I too feel that there is an air of anticipation with regard to the aforementioned generation (mid 70’s – mid 80’s). In my stake we have only 3 of the High Council who are returned missionaries and none of the stake presidency. I’m not stating that they should be, but it is merely a reflection of a different generation.

    For me, within British Mormon culture is still a fairly heavy reliance on the U.S. Mormon Culture. Generally speaking alot of members hear an American accent and think whatever they are saying is gospel and they are held in awe as some kind of minor GA. Mission Presidents (generally are from the U.S. here in the UK)should be respected but I do feel that some British leaders feel they are subserviant to them.

    I personally feel a responsibility to ensure that a solid Mormon culture founded in the gospel should be more established and the generation you mentioned are the ones to ensure that this can happen for the good of future generations.

  2. My understanding is a large number of British helped start Mormon’s Utah era. Why did they not leave a footprint in Utah, or maintain ties to England?

  3. I look forward to reading through the website. This is a great endeavor.

  4. Susan W H says:

    Two weeks ago I came across three of Peter Vousden’s articles in BYU Studies. His piece on the religious history of St. Luke’s Parish was a great find for me. (“Dissent and Restoration in a Corner of London: A Personal View of the Remarkable Religious History of St. Luke’s Parish,” BYU Studies 44:1, 2005.) In fact, it’s on my list of things to do to email the author. Many of my ancestors lived and died in St. Luke’s. They did not join the church but one of their descendants did.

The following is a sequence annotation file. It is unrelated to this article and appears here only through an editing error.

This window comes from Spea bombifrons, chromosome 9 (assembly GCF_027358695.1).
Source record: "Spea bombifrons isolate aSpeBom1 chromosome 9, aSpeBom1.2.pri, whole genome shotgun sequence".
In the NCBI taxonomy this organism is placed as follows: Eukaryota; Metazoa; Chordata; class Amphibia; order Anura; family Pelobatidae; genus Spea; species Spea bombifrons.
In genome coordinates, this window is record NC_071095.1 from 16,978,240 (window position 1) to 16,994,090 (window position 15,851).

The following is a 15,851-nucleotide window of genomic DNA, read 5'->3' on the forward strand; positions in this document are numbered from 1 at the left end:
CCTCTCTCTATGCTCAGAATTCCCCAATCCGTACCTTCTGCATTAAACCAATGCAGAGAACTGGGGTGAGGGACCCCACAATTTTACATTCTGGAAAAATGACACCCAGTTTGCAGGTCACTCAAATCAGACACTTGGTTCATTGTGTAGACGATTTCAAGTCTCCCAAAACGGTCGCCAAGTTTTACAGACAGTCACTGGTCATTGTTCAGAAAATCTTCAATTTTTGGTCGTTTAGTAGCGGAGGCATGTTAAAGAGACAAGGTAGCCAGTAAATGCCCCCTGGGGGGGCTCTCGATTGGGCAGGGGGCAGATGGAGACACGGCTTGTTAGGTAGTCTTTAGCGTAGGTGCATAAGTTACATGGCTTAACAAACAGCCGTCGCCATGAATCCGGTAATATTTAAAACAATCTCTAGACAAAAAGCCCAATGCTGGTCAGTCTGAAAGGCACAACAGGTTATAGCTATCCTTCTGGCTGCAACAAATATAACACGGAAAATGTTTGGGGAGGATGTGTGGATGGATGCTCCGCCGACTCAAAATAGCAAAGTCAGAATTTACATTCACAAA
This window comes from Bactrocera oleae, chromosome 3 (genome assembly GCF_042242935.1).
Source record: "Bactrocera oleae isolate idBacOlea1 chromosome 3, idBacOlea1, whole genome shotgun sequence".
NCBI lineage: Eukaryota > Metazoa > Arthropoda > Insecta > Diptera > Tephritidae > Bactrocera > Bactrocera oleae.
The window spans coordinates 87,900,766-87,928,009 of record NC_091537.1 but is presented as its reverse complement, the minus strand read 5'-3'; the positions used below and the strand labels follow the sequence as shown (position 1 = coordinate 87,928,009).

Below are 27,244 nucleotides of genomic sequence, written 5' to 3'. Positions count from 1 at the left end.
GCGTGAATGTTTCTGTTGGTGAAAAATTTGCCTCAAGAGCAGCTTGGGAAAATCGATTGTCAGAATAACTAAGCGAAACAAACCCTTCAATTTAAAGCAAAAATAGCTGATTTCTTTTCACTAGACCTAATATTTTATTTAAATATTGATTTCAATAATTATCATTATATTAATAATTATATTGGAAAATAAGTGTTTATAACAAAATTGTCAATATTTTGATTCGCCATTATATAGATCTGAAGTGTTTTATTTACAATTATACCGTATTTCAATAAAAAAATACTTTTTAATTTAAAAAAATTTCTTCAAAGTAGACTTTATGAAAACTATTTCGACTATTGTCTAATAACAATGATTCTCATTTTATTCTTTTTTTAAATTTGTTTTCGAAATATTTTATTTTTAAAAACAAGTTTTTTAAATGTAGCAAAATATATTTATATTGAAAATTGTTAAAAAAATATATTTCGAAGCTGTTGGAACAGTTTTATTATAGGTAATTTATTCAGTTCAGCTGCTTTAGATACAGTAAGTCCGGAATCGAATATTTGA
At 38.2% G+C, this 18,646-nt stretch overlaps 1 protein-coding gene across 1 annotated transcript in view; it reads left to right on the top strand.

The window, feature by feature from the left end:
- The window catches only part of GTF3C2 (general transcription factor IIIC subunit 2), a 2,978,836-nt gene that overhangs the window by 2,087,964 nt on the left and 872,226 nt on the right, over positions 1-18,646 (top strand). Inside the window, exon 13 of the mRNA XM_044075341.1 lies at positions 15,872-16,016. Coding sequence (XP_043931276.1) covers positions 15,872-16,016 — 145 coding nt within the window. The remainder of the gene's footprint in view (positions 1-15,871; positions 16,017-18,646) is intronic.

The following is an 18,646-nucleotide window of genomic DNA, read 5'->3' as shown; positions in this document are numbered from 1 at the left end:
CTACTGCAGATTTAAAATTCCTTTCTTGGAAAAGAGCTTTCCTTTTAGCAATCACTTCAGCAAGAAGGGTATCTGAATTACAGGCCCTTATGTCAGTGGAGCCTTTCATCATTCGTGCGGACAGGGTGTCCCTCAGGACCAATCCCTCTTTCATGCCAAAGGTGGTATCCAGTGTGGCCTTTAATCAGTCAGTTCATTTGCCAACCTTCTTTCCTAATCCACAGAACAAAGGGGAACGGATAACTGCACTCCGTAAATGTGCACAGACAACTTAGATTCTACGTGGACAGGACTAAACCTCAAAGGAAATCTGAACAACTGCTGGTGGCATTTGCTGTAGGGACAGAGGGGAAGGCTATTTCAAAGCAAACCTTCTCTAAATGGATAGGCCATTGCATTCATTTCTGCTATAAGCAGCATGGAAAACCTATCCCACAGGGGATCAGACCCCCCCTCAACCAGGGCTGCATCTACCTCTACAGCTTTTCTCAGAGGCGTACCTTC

To Bob: Some of my family did maintain contacts with England, but when they came here, they wanted to be Americans. They left a huge footprint in Utah–many of the 19th century Mormon leaders were British.

    Thanks for the link to Crumpets and De-Caff. I will check it out.

  5. #1 – That leadership issue might be a reflection of your stake. I know in mine and the one adjacent they have two returned missionaries (under 30) as Bishops and also a number of others on the high council and also on Bishoprics. However, I agree that there is certainly an reverence for American leadership and culture in the UK.

    #2 – I think ties were broken when people converted. I suspect that the multi-cultural mix that I understand was present in Utah mixed with notions of American hopefully vs. British poverty may ave meant that british converts were willing to reject distinctly British ties.

    #3 – I hope that it is becomes something good, it still has some way to go.

  6. #4 – Susan, that is one of my favourite pieces as well. It brings alive a religious culture that reaches outside of Mormonism, which I believe is something of value for British Saints.

  7. Martine says:

    Interesting. When I was a Canadian living in the UK, I noticed that the British people who had studied at BYU tended to put on a more American accent when speaking in church or bearing testimony. I mentioned it to a friend and was told (on matter of opinion, obviously) that they did it on purpose so they’d be seen as more righteous.

  8. Aaron, this is good work. The idea of an international exchange of thoughts and works and spirit is noble indeed.

  9. Anne (U.K.) says:

    As someone old enough to have been one of those mid 1970’s converts, I’d like to make a couple of comments :-)

    1- I’d have to respectfully disagree with the statement about the greatest period of Church growth being in the 70’s-80’s. Back in the pioneer days, entire wards and branches emigrated to Zion en masse- where my (recently consolidated two wards into one) ward now covers, there were no less than 5 units which emigrated as unit groups back in the 1850’s. Officially members were only discouraged from emigrating once the London Temple was announced, but in practice, families were still emigrating to Utah as late as the 1970’s.